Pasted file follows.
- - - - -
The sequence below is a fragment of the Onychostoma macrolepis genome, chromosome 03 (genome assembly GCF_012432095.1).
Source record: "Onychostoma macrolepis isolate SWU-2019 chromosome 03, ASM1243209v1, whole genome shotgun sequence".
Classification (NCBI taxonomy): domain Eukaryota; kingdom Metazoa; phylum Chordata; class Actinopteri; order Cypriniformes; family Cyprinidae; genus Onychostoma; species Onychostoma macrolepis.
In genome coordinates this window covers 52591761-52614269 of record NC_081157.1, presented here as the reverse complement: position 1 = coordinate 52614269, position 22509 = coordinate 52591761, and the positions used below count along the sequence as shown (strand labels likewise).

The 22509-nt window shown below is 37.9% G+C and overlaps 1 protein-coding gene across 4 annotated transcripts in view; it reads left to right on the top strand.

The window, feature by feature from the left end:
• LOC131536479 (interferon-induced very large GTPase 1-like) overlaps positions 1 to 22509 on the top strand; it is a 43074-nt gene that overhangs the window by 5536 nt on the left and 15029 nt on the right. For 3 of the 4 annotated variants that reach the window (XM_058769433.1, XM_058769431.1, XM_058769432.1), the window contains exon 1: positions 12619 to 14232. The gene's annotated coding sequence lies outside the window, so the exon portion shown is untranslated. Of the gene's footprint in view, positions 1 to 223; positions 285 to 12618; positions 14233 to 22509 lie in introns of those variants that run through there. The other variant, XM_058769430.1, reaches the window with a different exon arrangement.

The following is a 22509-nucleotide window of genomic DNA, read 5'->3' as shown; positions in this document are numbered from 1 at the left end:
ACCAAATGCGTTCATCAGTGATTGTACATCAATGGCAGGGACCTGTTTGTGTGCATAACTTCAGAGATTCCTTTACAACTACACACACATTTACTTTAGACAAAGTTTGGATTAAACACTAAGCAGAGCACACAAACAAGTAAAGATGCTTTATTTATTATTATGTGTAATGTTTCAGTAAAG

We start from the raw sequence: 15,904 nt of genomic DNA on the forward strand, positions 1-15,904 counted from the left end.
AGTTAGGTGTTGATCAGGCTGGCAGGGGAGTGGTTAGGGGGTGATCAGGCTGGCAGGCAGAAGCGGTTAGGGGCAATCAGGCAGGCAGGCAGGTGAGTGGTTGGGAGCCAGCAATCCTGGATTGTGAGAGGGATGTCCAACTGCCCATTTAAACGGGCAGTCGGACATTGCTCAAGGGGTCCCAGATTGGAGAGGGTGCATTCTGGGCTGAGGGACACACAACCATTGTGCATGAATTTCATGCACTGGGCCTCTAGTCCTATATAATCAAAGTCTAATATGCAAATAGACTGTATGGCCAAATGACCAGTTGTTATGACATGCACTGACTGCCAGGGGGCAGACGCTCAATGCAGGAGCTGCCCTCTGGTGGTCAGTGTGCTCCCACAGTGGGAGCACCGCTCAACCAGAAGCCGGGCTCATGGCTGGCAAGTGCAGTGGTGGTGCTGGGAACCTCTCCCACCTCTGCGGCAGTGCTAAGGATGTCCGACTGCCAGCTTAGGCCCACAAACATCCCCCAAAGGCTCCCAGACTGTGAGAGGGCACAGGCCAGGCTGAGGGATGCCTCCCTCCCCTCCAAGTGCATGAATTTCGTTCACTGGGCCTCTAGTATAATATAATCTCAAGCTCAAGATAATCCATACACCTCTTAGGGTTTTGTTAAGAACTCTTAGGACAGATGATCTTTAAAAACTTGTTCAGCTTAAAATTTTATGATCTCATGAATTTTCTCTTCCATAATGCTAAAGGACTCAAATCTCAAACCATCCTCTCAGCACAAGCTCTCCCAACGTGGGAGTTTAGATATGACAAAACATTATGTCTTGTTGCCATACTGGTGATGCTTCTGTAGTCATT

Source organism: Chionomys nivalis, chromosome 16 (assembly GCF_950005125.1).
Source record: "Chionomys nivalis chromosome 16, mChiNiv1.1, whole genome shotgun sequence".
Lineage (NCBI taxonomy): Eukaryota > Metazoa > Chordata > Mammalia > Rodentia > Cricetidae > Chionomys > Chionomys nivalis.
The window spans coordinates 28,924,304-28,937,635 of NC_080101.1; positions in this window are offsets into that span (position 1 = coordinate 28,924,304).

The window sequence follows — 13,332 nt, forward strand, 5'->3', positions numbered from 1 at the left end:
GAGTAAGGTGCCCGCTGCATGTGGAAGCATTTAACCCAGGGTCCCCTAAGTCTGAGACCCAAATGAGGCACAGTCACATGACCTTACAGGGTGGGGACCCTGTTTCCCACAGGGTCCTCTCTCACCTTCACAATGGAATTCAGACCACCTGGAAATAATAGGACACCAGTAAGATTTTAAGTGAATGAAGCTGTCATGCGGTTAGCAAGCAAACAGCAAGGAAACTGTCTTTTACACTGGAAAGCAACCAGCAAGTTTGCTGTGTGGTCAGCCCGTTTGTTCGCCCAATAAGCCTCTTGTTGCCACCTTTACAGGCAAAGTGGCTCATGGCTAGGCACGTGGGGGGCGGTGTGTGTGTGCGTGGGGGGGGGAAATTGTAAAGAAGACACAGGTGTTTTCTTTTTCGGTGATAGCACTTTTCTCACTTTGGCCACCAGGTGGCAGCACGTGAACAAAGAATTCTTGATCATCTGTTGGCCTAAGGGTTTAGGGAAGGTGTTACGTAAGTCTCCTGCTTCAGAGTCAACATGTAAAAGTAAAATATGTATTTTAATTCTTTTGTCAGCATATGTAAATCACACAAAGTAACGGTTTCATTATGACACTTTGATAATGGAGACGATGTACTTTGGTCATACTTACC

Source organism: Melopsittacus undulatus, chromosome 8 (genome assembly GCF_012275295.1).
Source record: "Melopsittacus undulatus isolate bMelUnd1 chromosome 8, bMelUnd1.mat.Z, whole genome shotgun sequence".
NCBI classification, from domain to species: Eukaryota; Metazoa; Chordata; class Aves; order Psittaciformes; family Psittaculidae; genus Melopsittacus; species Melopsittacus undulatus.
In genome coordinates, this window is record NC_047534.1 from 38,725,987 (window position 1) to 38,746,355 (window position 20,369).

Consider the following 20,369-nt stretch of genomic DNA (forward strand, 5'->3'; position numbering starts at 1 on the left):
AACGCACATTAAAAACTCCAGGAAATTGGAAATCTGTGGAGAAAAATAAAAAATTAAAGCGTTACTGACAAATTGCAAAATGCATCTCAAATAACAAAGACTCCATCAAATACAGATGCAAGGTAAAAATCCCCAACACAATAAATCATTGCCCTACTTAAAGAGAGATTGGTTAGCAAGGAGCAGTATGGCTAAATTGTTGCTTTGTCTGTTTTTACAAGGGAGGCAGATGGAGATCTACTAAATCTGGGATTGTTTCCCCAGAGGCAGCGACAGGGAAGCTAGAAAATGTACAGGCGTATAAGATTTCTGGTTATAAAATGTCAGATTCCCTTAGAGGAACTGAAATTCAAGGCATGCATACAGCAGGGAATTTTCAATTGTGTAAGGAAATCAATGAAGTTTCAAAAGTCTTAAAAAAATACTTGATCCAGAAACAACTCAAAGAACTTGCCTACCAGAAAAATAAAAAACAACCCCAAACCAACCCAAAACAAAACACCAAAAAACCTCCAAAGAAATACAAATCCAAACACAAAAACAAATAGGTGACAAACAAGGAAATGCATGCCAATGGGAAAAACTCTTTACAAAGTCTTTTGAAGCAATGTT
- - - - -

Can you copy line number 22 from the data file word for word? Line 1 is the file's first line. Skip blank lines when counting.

Consider the following 20,369-nt stretch of genomic DNA (forward strand, 5'->3'; position numbering starts at 1 on the left):